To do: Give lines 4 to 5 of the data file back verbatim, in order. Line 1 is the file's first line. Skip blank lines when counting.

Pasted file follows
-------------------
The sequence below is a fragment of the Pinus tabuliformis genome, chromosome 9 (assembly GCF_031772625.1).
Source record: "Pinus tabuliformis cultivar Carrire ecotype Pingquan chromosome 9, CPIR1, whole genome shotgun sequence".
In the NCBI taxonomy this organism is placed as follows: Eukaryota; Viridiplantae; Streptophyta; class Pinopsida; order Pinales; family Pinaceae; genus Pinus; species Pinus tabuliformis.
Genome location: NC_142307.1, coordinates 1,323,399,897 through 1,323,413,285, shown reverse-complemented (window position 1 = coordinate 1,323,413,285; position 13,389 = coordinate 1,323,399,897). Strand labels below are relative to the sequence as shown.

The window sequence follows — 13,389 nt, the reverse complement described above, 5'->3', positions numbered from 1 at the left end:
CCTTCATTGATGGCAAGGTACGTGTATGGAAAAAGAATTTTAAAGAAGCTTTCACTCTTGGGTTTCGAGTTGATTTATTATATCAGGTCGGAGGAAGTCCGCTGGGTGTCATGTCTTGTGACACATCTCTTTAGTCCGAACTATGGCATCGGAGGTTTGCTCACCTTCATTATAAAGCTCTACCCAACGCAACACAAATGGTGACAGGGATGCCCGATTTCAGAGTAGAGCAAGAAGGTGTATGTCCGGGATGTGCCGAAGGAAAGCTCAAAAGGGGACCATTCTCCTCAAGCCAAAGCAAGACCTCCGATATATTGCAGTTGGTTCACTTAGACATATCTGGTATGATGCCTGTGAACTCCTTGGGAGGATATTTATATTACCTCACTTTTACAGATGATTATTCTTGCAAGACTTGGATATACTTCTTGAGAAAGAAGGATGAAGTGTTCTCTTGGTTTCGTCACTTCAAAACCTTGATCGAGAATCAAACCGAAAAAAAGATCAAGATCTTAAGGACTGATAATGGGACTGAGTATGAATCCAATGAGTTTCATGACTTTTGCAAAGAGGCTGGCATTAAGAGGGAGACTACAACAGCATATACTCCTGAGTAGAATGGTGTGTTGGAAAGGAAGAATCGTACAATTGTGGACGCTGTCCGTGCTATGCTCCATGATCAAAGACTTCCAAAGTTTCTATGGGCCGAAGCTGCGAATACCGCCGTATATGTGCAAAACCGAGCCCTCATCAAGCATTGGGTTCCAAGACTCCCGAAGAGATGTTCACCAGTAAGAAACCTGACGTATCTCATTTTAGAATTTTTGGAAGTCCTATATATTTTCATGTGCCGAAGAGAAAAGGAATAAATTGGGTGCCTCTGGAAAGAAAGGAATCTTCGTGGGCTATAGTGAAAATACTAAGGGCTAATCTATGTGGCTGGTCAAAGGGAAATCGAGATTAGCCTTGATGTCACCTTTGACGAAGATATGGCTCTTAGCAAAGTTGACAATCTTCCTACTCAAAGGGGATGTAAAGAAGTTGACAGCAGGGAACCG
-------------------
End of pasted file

Genome location: NC_142307.1, coordinates 1,323,399,897 through 1,323,413,285, shown reverse-complemented (window position 1 = coordinate 1,323,413,285; position 13,389 = coordinate 1,323,399,897). Strand labels below are relative to the sequence as shown.

The window sequence follows — 13,389 nt, the reverse complement described above, 5'->3', positions numbered from 1 at the left end: